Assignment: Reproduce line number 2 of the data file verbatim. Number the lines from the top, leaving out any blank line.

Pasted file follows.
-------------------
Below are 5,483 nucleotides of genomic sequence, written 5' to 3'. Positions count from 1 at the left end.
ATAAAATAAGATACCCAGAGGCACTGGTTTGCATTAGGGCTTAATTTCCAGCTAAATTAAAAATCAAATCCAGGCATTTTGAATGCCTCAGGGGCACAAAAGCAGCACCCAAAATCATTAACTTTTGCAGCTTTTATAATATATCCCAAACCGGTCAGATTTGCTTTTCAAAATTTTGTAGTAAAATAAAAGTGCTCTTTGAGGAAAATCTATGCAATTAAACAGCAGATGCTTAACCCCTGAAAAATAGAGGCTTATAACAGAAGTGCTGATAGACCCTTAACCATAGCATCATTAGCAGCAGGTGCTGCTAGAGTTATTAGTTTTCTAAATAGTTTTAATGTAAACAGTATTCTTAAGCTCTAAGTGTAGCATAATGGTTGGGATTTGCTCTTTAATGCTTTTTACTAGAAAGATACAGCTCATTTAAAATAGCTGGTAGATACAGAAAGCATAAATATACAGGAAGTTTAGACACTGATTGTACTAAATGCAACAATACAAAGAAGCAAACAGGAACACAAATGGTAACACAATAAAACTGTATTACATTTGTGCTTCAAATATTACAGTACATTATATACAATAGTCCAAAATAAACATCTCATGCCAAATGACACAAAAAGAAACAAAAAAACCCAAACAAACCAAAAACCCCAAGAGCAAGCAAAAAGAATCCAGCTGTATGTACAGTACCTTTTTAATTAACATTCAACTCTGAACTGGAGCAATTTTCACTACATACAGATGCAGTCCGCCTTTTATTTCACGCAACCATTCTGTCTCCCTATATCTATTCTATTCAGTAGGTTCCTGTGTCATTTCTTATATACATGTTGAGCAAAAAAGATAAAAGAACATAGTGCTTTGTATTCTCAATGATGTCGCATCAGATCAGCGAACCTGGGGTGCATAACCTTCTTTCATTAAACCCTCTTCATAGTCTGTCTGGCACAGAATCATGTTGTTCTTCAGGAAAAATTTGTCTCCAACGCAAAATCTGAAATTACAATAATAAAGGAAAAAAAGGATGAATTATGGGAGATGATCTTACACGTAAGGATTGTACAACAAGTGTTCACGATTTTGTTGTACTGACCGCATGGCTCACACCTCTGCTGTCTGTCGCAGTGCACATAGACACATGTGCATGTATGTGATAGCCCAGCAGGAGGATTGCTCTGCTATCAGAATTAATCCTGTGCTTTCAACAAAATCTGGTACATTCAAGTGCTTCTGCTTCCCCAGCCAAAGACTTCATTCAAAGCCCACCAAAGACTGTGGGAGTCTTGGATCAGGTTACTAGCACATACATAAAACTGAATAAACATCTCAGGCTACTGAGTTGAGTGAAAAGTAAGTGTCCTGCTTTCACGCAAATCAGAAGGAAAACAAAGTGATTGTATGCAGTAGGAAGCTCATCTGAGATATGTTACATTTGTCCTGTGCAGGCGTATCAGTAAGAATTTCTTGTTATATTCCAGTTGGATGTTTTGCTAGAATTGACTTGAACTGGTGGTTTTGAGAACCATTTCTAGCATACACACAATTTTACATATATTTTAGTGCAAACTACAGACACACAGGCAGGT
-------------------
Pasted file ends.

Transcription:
ATAAAATAAGATACCCAGAGGCACTGGTTTGCATTAGGGCTTAATTTCCAGCTAAATTAAAAATCAAATCCAGGCATTTTGAATGCCTCAGGGGCACAAAAGCAGCACCCAAAATCATTAACTTTTGCAGCTTTTATAATATATCCCAAACCGGTCAGATTTGCTTTTCAAAATTTTGTAGTAAAATAAAAGTGCTCTTTGAGGAAAATCTATGCAATTAAACAGCAGATGCTTAACCCCTGAAAAATAGAGGCTTATAACAGAAGTGCTGATAGACCCTTAACCATAGCATCATTAGCAGCAGGTGCTGCTAGAGTTATTAGTTTTCTAAATAGTTTTAATGTAAACAGTATTCTTAAGCTCTAAGTGTAGCATAATGGTTGGGATTTGCTCTTTAATGCTTTTTACTAGAAAGATACAGCTCATTTAAAATAGCTGGTAGATACAGAAAGCATAAATATACAGGAAGTTTAGACACTGATTGTACTAAATGCAACAATACAAAGAAGCAAACAGGAACACAAATGGTAACACAATAAAACTGTATTACATTTGTGCTTCAAATATTACAGTACATTATATACAATAGTCCAAAATAAACATCTCATGCCAAATGACACAAAAAGAAACAAAAAAACCCAAACAAACCAAAAACCCCAAGAGCAAGCAAAAAGAATCCAGCTGTATGTACAGTACCTTTTTAATTAACATTCAACTCTGAACTGGAGCAATTTTCACTACATACAGATGCAGTCCGCCTTTTATTTCACGCAACCATTCTGTCTCCCTATATCTATTCTATTCAGTAGGTTCCTGTGTCATTTCTTATATACATGTTGAGCAAAAAAGATAAAAGAACATAGTGCTTTGTATTCTCAATGATGTCGCATCAGATCAGCGAACCTGGGGTGCATAACCTTCTTTCATTAAACCCTCTTCATAGTCTGTCTGGCACAGAATCATGTTGTTCTTCAGGAAAAATTTGTCTCCAACGCAAAATCTGAAATTACAATAATAAAGGAAAAAAAGGATGAATTATGGGAGATGATCTTACACGTAAGGATTGTACAACAAGTGTTCACGATTTTGTTGTACTGACCGCATGGCTCACACCTCTGCTGTCTGTCGCAGTGCACATAGACACATGTGCATGTATGTGATAGCCCAGCAGGAGGATTGCTCTGCTATCAGAATTAATCCTGTGCTTTCAACAAAATCTGGTACATTCAAGTGCTTCTGCTTCCCCAGCCAAAGACTTCATTCAAAGCCCACCAAAGACTGTGGGAGTCTTGGATCAGGTTACTAGCACATACATAAAACTGAATAAACATCTCAGGCTACTGAGTTGAGTGAAAAGTAAGTGTCCTGCTTTCACGCAAATCAGAAGGAAAACAAAGTGATTGTATGCAGTAGGAAGCTCATCTGAGATATGTTACATTTGTCCTGTGCAGGCGTATCAGTAAGAATTTCTTGTTATATTCCAGTTGGATGTTTTGCTAGAATTGACTTGAACTGGTGGTTTTGAGAACCATTTCTAGCATACACACAATTTTACATATATTTTAGTGCAAACTACAGACACACAGGCAGGT